5. Include pictographs on action lists. When you provide step-by-step information showing an entire action sequence, have a drawing next to a verbal explanation of each action item showing the correct way to carry out each step. Later, the drawings will help the patient remember the explanations without having to reread the text. An example of pictographs used to help patients understand instructions and procedures for radiation therapy can be found in the brochure, “Radiotherapy, A Guide for Lung Patients,” published by Bristol-Myers Squibb Oncology, 1997.

6. Draw attention to essential information within a larger drawing or document by highlighting, or drawing circles and arrows. By highlighting and focusing attention on the most important things, you make it easy for a patient to scan material looking for what they need.

7. Give the pictograph to the patient. Encourage patients to take home your doodles and pictographs you draw for them while you are talking to them to serve as a reminder of the clinical discussion. Have paper and pencils available so patients can make their own pictographs to remind them of what you say.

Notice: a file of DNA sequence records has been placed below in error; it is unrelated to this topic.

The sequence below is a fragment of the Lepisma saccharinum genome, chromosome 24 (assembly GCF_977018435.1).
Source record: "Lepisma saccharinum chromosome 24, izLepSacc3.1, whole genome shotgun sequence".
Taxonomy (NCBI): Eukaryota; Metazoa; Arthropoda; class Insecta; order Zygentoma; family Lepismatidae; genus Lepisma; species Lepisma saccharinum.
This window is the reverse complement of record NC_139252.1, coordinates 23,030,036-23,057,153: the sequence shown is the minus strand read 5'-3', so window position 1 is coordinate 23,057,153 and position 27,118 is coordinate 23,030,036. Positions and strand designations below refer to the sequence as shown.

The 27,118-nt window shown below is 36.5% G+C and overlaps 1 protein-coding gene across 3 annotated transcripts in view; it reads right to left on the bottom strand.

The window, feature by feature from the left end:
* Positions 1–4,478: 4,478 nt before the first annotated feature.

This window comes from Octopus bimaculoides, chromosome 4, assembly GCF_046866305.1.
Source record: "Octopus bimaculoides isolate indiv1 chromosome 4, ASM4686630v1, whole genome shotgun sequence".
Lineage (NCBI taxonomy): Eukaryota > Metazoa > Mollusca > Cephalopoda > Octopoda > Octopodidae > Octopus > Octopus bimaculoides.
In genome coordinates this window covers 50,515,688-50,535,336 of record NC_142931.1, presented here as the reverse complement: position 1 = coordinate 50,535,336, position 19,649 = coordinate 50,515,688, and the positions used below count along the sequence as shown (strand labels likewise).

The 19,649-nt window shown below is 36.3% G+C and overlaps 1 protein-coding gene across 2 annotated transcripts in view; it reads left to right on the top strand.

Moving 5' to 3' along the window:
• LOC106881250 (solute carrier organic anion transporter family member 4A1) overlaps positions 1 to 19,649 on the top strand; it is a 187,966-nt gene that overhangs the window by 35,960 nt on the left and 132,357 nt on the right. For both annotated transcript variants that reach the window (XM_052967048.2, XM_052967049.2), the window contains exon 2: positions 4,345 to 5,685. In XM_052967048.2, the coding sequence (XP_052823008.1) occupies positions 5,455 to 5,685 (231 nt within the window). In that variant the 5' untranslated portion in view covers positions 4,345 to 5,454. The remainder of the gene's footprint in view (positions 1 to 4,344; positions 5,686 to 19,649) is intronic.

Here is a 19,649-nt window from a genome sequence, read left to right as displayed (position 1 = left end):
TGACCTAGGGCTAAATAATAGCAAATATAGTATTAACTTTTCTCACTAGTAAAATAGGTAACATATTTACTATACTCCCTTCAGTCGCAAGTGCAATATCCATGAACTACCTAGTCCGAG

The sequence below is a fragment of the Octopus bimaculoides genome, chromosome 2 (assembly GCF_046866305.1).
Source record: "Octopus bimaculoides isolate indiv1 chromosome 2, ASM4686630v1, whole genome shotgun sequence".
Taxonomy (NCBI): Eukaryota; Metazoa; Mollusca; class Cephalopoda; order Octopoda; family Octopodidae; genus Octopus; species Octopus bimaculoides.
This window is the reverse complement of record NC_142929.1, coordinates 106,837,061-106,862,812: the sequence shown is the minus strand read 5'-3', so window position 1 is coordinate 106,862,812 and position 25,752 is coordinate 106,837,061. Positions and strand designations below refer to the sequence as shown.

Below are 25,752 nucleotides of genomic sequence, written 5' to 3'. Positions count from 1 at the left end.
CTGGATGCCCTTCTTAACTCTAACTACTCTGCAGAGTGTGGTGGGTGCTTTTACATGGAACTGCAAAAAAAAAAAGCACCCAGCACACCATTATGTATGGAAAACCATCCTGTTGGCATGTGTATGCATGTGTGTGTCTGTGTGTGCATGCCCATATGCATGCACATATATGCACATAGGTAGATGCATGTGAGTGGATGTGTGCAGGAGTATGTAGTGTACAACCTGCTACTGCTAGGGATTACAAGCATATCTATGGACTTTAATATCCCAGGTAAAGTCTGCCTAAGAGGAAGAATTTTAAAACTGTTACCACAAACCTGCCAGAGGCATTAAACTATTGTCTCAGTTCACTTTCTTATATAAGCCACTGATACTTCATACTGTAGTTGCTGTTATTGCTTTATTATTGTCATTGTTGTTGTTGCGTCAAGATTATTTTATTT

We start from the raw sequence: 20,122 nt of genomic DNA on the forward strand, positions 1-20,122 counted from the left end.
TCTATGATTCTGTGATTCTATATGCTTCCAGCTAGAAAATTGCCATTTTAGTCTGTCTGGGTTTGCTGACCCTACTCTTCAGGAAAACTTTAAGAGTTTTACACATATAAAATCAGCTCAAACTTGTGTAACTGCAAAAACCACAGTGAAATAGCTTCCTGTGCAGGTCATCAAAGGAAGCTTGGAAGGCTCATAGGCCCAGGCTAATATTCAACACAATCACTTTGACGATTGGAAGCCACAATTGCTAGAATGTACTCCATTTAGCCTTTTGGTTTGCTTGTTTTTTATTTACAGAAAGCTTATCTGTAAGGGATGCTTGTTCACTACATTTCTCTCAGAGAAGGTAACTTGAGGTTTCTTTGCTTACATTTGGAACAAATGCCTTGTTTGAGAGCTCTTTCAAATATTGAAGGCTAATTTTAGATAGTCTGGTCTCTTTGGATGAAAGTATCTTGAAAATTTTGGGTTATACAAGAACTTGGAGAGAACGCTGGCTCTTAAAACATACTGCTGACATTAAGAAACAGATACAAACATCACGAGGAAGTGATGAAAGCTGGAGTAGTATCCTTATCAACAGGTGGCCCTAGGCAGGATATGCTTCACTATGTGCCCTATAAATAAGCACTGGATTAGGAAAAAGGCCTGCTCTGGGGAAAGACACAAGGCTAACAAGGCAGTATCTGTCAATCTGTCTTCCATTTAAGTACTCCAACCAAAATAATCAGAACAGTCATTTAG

Work with your target audience to develop, test, and improve teaching materials. Make sure your target audience can easily understand the meaning of your pictographs, and be willing to change the drawings according to their feedback. In judging printed materials with graphics, you might ask: “What do you think of when you see this picture? What do you think this picture is telling you to do?”

How to Find Out More:

You can find examples of  pictographs at the following Web sites:

www.med.jhu.edu/cancerctr/ptfamsvc

www.USP.org.

Printed Resources

  • Beyond the Brochure: Alternative Approaches to Effective Health Communication. Available from the AMC Cancer Research Center, 1600 Pierce Street, Denver, CO, 80214
  • Doak, C., Doak L., and Root J. (1996). Teaching Patients with Low Literacy Skills. J.B. Lippncott Company, Philadelphia.
  • Houts P., Bachrach R., Witmer J., Tringali C., Bucher J., Localio R. (1998). “Using pictographs to enhance recall of spoken medical instructions.” Patient Education and Counseling, 35, 83-88.
  • Redman, B. (1993) The Process of Patient Education. Mosby-Year Book, Inc. St. Louis.
Article reprinted with permission from On Call magazine and published by a division of Boston Globe Media. 
To request permission to reprint this article, please e-mail Helen Osborne at helen@healthliteracy.com.